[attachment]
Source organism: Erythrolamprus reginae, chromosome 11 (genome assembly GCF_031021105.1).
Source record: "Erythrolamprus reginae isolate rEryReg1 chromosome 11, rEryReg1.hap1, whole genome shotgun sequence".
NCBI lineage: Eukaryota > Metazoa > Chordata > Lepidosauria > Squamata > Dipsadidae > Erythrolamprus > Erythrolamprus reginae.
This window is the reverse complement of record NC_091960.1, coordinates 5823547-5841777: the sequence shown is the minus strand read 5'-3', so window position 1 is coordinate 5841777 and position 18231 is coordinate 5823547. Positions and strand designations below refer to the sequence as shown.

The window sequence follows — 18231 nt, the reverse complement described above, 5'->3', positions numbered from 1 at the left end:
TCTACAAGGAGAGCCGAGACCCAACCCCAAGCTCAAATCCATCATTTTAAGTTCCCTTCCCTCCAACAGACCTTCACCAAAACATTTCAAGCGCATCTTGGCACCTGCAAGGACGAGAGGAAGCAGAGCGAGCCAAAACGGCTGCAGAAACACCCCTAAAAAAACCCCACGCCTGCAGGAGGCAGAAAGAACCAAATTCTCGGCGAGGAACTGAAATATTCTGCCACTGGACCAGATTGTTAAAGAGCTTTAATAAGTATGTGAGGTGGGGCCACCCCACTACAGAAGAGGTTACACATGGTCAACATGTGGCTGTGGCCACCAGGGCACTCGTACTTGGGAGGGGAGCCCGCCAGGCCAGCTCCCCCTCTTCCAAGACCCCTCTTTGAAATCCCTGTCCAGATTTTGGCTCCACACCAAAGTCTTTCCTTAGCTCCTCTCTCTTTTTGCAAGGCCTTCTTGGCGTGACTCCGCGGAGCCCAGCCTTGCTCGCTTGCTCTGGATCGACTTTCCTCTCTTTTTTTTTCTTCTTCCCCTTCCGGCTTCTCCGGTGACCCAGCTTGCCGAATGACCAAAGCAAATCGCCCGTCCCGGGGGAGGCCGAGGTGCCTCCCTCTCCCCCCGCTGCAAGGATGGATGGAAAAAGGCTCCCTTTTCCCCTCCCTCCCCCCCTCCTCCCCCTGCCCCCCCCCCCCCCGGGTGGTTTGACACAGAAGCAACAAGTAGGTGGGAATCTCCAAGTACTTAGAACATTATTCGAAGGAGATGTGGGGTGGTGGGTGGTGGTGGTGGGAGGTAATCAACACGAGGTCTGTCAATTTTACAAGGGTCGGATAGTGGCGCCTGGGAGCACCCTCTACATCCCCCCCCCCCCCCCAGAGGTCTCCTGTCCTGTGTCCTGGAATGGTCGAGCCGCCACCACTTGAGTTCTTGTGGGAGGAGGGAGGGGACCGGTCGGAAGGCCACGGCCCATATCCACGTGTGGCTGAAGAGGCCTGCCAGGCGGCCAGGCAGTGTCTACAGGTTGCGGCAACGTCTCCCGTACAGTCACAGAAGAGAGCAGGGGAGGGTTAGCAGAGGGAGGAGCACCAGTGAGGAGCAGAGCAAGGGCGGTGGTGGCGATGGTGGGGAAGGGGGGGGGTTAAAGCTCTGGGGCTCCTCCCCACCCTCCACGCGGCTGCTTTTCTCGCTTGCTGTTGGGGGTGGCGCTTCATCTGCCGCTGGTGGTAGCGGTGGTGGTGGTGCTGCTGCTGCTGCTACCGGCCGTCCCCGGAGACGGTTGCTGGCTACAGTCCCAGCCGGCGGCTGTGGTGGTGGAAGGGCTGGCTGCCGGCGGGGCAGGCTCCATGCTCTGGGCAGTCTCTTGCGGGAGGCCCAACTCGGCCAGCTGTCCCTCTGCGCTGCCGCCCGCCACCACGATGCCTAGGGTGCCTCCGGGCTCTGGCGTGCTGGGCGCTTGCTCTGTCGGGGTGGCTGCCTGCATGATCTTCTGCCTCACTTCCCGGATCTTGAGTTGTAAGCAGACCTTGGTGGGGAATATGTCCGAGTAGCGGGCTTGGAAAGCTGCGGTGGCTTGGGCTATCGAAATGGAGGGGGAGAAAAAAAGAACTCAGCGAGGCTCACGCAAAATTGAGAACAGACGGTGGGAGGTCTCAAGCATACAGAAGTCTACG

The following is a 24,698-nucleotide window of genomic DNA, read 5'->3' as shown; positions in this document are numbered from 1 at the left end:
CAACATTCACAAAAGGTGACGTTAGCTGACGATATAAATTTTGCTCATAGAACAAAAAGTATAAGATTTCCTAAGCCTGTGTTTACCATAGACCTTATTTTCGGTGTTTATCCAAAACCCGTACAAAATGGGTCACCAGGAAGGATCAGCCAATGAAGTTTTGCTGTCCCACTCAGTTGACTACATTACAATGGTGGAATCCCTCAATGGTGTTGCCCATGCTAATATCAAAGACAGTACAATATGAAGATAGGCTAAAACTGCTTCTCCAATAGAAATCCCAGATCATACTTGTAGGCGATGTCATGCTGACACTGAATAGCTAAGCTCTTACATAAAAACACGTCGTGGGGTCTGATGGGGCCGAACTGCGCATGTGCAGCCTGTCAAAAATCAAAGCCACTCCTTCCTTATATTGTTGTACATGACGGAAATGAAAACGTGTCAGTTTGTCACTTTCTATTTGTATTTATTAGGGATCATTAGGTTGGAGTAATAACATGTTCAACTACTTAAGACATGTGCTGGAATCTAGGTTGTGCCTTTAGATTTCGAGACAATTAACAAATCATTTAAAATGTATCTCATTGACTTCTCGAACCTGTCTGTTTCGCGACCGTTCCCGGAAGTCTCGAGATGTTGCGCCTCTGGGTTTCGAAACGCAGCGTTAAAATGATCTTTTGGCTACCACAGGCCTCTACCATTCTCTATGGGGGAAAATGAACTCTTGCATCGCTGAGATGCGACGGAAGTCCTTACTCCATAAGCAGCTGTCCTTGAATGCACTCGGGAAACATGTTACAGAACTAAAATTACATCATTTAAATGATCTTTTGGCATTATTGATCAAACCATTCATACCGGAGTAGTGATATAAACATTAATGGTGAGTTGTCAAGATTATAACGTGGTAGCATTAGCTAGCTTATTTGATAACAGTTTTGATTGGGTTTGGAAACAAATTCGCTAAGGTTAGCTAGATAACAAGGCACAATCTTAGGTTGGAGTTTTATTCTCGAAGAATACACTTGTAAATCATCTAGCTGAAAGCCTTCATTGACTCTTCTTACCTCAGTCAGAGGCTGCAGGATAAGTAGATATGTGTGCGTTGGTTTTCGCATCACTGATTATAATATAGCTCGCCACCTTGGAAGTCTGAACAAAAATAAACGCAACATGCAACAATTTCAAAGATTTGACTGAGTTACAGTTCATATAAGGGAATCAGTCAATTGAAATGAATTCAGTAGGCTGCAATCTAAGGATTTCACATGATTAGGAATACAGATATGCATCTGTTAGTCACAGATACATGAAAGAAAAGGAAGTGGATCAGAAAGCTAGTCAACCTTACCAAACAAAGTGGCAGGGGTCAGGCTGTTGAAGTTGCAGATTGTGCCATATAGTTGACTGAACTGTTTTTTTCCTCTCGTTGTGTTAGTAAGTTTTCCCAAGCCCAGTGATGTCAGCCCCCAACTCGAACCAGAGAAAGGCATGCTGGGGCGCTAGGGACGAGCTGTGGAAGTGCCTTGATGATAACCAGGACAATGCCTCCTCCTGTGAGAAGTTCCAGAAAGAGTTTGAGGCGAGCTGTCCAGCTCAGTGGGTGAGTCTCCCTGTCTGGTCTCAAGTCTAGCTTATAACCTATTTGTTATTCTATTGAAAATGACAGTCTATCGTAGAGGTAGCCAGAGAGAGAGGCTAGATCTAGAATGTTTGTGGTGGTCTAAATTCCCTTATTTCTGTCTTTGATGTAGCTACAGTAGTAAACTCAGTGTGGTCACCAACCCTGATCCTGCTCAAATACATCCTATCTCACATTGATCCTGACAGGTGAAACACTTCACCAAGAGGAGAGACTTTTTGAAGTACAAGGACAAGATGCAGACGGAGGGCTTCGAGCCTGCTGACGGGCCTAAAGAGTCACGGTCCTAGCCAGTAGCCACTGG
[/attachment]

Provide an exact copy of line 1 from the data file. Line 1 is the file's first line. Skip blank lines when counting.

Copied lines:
Source organism: Erythrolamprus reginae, chromosome 11 (genome assembly GCF_031021105.1).